Creativity: Generate for the Long Term

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Generate a creative tension

I recently discovered the interesting teaching of Peter Senge, an American systems scientist who is a senior lecturer at the MIT Sloan School of Management, co-faculty at the New England Complex Systems Institute, and the founder of the Society for Organizational Learning… just that!

In one of his lectures he explains what creative tension is and why it is useful in a system. He goes on to say that the creative tension is the force that is generated between our appreciation of the current reality and our comprehension of a desired shared vision for a future reality we wish to become.

The better our appreciation of the current reality is, the more it will generate a push in a system. Equally, the more articulated is this vision of a shared desirable future reality, more it will generate a pull in a system, both push and pull contributing to this creative tension.

  • Push with a good understanding of the current state of affairs.
  • Pull with a compelling shared vision of a desirable future state.

Tell your dreams

In the U.S. social system of the 1960’s, segregation was about to be challenged, on a decisive day of the year 1963. In August of this year, during a march in Washington, Dr. King shared with the peaceful protester a shared vision for a more desirable future, the famous “I have a dream” speech.

On one side, the appreciation of segregation was being more palpable via the means of the media (mass communication happened in the 60’s) that relayed the numerous civil actions demonstrating in a more forceful manner the impact of segregation on the people and society (for example when Rosa Park refused to sit elsewhere than where she decided to sit).

Although segregation isn’t completely solved even to this day, it was a shift in awareness that happened back then, a change of paradigm.

And then you have on the other side people like Dr. King or Malcom X who tried to articulate their visions for what their believe a more desired future could be, and the more they articulated it (like in the form of a dream) the more it generate a tension that will allow for the emergence of creative actions taken by the people.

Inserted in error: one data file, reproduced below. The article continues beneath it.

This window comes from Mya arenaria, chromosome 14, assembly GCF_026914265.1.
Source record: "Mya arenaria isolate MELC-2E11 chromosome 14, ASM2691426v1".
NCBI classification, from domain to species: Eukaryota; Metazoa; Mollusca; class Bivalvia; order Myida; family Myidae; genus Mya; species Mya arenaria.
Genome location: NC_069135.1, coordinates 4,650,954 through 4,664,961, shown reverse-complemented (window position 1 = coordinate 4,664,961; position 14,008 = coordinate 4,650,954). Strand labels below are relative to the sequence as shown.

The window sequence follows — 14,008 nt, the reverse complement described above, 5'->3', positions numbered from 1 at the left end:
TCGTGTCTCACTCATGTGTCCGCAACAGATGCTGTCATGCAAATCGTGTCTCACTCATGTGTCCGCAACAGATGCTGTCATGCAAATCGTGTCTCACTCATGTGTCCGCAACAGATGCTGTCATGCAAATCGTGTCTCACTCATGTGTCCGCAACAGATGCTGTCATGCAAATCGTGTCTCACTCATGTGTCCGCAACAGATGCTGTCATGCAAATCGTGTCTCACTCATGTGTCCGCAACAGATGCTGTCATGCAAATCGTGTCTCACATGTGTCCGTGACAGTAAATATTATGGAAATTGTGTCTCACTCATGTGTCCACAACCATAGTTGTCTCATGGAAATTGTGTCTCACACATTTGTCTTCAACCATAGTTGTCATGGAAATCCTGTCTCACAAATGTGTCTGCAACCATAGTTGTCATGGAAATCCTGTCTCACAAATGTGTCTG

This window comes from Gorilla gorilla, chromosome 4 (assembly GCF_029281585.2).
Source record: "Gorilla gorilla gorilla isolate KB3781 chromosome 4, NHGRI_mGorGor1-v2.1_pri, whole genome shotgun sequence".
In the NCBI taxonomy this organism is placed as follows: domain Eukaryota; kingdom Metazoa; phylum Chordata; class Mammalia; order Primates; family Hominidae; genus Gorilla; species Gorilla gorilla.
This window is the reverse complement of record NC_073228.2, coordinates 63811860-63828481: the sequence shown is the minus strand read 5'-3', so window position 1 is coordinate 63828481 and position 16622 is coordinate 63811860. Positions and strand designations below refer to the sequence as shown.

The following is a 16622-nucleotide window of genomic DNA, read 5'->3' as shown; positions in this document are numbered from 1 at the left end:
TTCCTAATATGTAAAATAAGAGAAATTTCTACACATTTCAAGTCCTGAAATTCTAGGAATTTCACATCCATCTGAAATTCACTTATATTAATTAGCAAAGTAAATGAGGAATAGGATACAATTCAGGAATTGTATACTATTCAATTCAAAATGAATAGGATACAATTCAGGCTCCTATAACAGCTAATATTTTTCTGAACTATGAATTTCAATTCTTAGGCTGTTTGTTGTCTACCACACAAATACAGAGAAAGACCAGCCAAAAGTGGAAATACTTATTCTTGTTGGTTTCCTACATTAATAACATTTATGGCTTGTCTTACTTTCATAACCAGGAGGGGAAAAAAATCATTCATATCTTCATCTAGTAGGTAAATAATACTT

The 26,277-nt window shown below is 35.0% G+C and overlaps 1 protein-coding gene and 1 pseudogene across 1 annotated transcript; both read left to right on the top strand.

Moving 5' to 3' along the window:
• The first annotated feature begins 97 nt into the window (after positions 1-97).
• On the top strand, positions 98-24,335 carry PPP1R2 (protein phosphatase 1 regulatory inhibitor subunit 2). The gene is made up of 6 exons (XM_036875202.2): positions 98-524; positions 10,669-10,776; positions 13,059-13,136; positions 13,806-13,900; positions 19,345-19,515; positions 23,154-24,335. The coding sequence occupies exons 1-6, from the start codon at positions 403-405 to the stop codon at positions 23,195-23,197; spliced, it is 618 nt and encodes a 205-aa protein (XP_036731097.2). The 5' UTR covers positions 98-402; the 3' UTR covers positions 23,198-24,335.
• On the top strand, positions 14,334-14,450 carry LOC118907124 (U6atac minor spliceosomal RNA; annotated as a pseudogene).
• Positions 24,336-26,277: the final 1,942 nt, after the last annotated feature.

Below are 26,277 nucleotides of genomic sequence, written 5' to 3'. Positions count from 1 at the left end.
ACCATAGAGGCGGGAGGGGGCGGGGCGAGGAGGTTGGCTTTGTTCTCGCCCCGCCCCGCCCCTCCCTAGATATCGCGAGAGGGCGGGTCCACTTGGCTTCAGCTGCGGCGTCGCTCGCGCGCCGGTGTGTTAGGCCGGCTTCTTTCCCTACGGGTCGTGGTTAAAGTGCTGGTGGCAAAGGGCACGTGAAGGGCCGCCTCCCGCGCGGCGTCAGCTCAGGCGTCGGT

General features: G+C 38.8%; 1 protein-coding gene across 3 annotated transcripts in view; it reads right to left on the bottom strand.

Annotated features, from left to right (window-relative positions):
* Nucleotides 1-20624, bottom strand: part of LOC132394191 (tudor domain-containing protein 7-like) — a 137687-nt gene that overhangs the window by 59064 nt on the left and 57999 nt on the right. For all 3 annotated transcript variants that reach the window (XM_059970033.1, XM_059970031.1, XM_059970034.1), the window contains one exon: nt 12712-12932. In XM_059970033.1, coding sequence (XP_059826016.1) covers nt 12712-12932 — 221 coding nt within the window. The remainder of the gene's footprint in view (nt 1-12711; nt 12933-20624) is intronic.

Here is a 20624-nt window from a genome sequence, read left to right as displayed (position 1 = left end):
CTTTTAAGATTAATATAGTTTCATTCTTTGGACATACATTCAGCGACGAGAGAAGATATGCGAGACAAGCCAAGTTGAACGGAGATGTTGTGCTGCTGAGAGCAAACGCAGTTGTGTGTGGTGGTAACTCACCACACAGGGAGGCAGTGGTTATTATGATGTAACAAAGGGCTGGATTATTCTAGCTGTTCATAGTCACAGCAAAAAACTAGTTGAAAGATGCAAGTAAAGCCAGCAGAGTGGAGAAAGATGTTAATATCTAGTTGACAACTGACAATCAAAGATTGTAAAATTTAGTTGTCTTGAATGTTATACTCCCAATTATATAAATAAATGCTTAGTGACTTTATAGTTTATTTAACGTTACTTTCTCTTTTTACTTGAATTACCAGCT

Design “concept cars”

You are probably already familiar with the “concept car” approach. But for those who aren’t, it is an imaginative exercise the automotive industry is fond of. They basically come up with futuristic concepts that breaks the standard of style and technology to design a car that could be in sci-fi movies.

As cool as it sounds, it isn’t not a mundane exercise to work on, and the aim here isn’t to create a car that will be made one day and circulate on our roads — these “concept cars” would be too expensive to build for the masses and most of the ideated technology doesn’t exist yet.

The point is not about what “will” a car look like in 30 year, rather it is about what “could” or “might” we be at in the automotive world. The aim is to share a common vision that inspire those who strive to create this desired future together. It is a “north star” that motivates us to reach for something truly extra-ordinary, and like any travels it isn’t about reaching the destination but really about the journey.

Designing “concept car” is an important exercise that tries to continuously stretch your mind into imagining what might be desirable for the future, and how best we could make that vision tangible enough so that it inspires people to make that shared vision become a reality.

On the head of a pin

In short, you don’t need to tell the people what to do for them in order to act together toward a common goal.

What you need is to make sure they can experience and appreciate the current state of affairs, and to provide them with an articulated shared vision of a more desired future state of affairs, and if it’s compelling then people will find ways to bring that future alive.